So you had a bad day: 5 tips for bouncing back 

What ever happened to Daniel Powter? ‘Bad Day’ was a bop. But unlike the eponymous 2005 classic, nobody likes a bad day. And if you’ve suffered from mental health problems, the setback of a bad day can feel like a world-ending calamity.

They take on an ominous quality—not like a ‘I’ve missed my bus and spilt coffee down my top’ bad day. They can feel world-ending. Some can be predicted—I know I usually feel fairly crap on certain significant dates. Some come out of the blue, which is almost worst. One of the hardest things to come to terms with is knowing that, unfortunately, they’re likely to crop up throughout the rest of my life. This is incredibly annoying, as I’d like to be able to say I used to have anxiety, put a tick next to it and move on with my life. But sadly not.

Whether you’re suffering/recovering from anxiety or depression, or are just a human being living a life, there’s always going to be bad days. In my experience, you can’t outrun them—but you can sometimes manage them.

5 tips for a bad day

1. Touch things! This sounds a bit weird, but one of the side effects of my own anxiety is feeling a bit… unreal. Like I’m not quite connected to the world around me. (This is called derealization and is a THING). A solid way to counter this is to touch things, preferably something living, although a great fluffy blanket is also a solid shout. People are good, dogs are better. I’m allergic to cats so I can’t confirm on that front. Whether it’s a hug, a squeeze of a hand, or even just physical proximity to another living thing, I find physical touch to be really grounding—it brings me ‘back into reality’.

‘But what if I haven’t got anyone to touch?’ I hear you say – and I feel you on this one. I lived alone for about a year and a half, and it was during this period that I was seriously unwell, and pretty lonely to boot. I was advised to ‘touch myself’. Not like that – (although: live your life). Squeeze your fingers, run your palms over your arms. I find it weirdly soothing to make a deep pressure on my palms. Give it a go!

2. My PhD supervisor always used to beg me: please, be kind to yourself. This is key advice. Do something nice and self-indulgent. If you’re already having a terrible day, don’t beat yourself up further by depriving yourself of things that might bring you pleasure. Get a hot chocolate, buy yourself a treat in your lunchbreak. Leave work on time, and refuse to feel guilty about it. Put your pyjamas (or better yet, your pants) on the radiator and enjoy having a warm butt. Cancel on your gym class and go to the pub with your mates. Cancel on your mates and go to yoga. I don’t condone being selfish all the time, but when you’re having a bad day, just do whatever you know feels good for you.

And if you have a date which you know is triggering for you, book something! On my Dad’s birthday and the anniversary of his death, I like to make sure I’m doing something a bit self-indulgent, preferably with somebody who also knew and loved him. It’s a ginormous help, even if it’s just something small.

3. Leading on from this: food. This brings a whole host of issues, which I’ll discuss another time; ‘comfort eating’ can obviously be a negative thing. But when I was at my most anxious, I couldn’t eat at all—I legit once threw up a spoonful of scrambled eggs back onto my plate in a restaurant. (Gross, sorry).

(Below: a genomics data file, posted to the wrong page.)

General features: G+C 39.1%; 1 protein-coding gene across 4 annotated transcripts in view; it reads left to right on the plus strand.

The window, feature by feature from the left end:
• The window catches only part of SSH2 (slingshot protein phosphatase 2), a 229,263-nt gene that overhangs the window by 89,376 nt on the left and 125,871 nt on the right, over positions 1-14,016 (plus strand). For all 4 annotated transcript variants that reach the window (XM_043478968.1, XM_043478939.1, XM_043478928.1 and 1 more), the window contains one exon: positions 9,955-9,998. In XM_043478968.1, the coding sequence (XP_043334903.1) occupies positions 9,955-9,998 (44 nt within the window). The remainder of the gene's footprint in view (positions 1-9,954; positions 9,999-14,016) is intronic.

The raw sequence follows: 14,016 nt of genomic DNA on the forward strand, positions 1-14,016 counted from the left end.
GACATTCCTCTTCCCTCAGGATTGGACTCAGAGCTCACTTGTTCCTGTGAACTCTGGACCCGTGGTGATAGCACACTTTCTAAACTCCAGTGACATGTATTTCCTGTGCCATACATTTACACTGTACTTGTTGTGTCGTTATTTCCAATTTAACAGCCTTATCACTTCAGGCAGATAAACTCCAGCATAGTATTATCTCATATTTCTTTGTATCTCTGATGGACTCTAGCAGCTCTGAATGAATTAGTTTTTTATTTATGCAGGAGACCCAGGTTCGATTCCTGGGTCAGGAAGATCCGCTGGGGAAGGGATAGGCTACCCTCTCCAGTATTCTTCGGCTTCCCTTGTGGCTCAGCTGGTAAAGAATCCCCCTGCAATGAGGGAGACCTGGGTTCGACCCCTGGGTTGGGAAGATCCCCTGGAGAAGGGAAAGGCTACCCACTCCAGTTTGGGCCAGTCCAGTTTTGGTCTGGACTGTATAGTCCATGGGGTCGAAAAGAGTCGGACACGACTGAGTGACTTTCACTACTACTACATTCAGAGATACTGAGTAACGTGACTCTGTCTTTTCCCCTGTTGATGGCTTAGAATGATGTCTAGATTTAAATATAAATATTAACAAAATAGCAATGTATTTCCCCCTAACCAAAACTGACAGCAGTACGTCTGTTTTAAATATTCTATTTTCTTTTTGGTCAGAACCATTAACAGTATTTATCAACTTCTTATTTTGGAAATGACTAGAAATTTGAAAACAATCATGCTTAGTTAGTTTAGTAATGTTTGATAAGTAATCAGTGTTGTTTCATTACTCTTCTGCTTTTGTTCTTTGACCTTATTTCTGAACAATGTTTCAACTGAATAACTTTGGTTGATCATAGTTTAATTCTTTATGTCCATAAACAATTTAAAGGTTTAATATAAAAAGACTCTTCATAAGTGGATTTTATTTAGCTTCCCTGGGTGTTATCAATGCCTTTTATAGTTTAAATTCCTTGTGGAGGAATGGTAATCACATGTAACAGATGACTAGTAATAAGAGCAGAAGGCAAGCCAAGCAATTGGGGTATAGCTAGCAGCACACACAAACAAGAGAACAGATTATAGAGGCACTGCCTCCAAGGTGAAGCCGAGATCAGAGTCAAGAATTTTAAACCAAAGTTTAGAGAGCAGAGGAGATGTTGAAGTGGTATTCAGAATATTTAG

I wailed to my therapist that I couldn’t eat—even that I was trying to eat good, nourishing food. Turns out, healthy food wasn’t what I needed. I needed ice buns dunked in Earl Grey, and plenty of them. This weird diet slowly got my stomach used to food again, so I was able to start eating broccoli and all that other good stuff again. In my opinion, if you’re having a horrible day, treating yourself to something yummy and not beating yourself up for it is a win-win.

I repeat: do not beat yourself up. Don’t even allow yourself to say the negative words, ‘I’m being bad today’. Food does not have a moral quality. You are not failing for enjoying a chocolate bar on a shitty day.

4. I’m very loathe to put exercise as a tip for battling a bad day because I know when many of us are having a dark day, getting out of bed at all is a big ask, let alone hopping to the gym. So, this is really annoying advice. But if you can, get out of the house—preferably during daylight—and walk for at least 15-20 minutes. Or just dance around in your underwear for a few minutes.

It’s silly, but it’s seriously important. I hate that this a thing (I am naturally a sloth) but unfortunately, it’s a truth you can’t argue with. Exercise endorphins are good shit.

5. Tell someone! The simple act of saying it out loud often gives me a huge cathartic ‘woosh’. I get very ‘in my own head’ when I’m having an anxious day, and then I start to get paranoid that I’m acting weird and everybody thinks I’m a fruit loop. Now, as soon as I’ve identified a ‘bad day’, I try and tell somebody. A friend, a family member. Just a text to a mate who understands, or a workmate who can give you a bit of support for the day. I’ve been very lucky to work with sympathetic colleagues, who are understanding—and I do really believe that, if you’re brave enough to be honest, many people you work with will be more compassionate than you know.

If you don’t have anyone, tweet me, and I will send you my stash of puppy gifs.

These sound trite, and of course, these are tips for down days, not when you’re undoing a serious mental health incident. If you’re having serious thoughts, please always seek the appropriate help.

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